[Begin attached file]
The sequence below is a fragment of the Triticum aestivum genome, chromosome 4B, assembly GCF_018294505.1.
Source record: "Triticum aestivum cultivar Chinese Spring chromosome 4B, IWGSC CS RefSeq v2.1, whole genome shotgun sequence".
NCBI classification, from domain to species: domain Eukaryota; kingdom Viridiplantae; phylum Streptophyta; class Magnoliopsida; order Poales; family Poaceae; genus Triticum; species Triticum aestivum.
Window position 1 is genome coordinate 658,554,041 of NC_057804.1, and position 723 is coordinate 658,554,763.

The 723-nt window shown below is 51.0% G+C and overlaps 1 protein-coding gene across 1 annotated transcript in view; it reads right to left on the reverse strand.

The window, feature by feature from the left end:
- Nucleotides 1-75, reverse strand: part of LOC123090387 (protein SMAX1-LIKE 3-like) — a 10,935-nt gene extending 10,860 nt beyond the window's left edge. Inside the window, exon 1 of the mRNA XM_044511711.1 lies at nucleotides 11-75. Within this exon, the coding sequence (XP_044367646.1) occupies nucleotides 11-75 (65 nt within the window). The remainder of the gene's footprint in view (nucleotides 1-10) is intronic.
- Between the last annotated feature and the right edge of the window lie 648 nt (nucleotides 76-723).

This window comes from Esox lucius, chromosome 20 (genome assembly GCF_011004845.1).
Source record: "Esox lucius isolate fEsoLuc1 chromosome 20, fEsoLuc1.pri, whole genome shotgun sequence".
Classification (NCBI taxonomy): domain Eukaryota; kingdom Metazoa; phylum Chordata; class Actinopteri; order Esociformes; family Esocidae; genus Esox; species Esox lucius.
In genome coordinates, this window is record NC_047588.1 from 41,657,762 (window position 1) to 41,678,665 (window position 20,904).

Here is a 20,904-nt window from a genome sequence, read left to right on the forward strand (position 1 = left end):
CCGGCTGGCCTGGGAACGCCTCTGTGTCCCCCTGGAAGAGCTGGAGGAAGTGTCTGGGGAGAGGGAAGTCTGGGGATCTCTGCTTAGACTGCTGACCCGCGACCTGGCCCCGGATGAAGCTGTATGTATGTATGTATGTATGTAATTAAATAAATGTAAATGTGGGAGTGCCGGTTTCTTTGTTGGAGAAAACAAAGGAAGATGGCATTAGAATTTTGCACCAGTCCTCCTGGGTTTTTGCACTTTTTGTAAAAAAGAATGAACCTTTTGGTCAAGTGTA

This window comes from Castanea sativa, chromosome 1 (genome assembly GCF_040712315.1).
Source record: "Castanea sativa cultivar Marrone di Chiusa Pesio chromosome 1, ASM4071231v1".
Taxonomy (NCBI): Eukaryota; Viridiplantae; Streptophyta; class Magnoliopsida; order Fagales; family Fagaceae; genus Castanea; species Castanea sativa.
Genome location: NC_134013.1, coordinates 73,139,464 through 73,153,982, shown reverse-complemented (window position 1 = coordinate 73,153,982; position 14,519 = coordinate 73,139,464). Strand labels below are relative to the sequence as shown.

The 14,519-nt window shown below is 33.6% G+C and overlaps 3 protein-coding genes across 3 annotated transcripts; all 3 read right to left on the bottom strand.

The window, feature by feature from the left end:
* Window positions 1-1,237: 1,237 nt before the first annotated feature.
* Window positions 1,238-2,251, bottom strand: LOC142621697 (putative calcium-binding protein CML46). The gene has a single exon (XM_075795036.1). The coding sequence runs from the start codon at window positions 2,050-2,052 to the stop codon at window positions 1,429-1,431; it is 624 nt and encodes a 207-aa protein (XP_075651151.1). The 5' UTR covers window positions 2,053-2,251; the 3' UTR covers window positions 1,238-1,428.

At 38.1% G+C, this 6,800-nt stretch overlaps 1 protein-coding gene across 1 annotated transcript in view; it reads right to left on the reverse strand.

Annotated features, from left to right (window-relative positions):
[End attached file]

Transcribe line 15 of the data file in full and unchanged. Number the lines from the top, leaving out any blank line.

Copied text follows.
This window comes from Castanea sativa, chromosome 1 (genome assembly GCF_040712315.1).